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Tax Me If You Can: Ethnic Geography, Democracy, and the Taxation of Agriculture in Africa

Published online by Cambridge University Press:  05 February 2007

Columbia University


It is typically assumed that African leaders enact policies that benefit their ethnoregional group using all types of patronage. Crop production and political power are geographically concentrated in many African countries, and this paper exploits this overlap to cast doubt on this conventional wisdom. It shows, using data on 50 country-crop combinations, that cash crop farmers who are ethnically identified with the head of state face higher taxes. Furthermore, democratic regimes impose lower taxes. This paper shows that farmers who have few alternatives face higher taxes. African leaders have used local intermediaries to exert control over the countryside and to ensure that farmers do not support alternative candidates. It suggests that as leaders are better at selecting and monitoring these intermediaries in their home areas, they can extract more from the majority at home than abroad using taxes on cash crops, which are regionally but not individually targetable.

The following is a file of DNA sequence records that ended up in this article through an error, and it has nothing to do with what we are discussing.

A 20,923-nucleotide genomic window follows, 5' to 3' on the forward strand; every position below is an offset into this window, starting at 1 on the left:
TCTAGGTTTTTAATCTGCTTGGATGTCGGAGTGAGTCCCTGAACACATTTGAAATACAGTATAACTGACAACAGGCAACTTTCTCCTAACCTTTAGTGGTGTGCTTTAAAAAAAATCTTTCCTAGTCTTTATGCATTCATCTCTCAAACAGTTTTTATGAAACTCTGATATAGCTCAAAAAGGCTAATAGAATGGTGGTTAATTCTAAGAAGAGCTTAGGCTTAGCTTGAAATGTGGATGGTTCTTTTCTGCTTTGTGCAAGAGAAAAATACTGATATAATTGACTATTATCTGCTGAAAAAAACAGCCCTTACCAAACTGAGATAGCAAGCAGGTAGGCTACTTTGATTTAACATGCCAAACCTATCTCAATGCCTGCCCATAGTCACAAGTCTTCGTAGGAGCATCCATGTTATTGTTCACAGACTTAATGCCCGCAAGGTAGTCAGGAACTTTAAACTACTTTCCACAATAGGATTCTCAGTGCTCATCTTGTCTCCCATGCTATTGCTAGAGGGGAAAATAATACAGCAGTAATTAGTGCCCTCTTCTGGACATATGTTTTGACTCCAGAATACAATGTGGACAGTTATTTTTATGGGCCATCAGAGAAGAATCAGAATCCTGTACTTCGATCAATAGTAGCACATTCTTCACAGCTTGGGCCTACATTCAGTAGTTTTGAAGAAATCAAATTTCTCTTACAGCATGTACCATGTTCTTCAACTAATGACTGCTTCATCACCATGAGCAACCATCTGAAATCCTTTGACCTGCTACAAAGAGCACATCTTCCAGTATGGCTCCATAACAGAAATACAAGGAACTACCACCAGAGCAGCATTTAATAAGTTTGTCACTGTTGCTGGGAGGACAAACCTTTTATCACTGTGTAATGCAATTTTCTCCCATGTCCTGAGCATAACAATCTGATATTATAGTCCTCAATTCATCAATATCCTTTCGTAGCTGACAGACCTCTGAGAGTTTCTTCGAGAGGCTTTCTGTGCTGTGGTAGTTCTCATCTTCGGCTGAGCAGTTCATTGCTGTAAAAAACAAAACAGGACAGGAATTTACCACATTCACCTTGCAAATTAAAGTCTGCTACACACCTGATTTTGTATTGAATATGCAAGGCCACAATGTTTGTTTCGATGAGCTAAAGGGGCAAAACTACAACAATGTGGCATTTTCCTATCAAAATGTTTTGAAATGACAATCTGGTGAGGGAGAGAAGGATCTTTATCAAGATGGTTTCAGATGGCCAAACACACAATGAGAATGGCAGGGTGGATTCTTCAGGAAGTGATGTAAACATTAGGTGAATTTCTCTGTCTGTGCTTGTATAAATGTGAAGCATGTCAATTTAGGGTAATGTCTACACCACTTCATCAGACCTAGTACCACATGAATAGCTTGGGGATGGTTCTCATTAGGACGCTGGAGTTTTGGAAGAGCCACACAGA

© 2007 by the American Political Science Association

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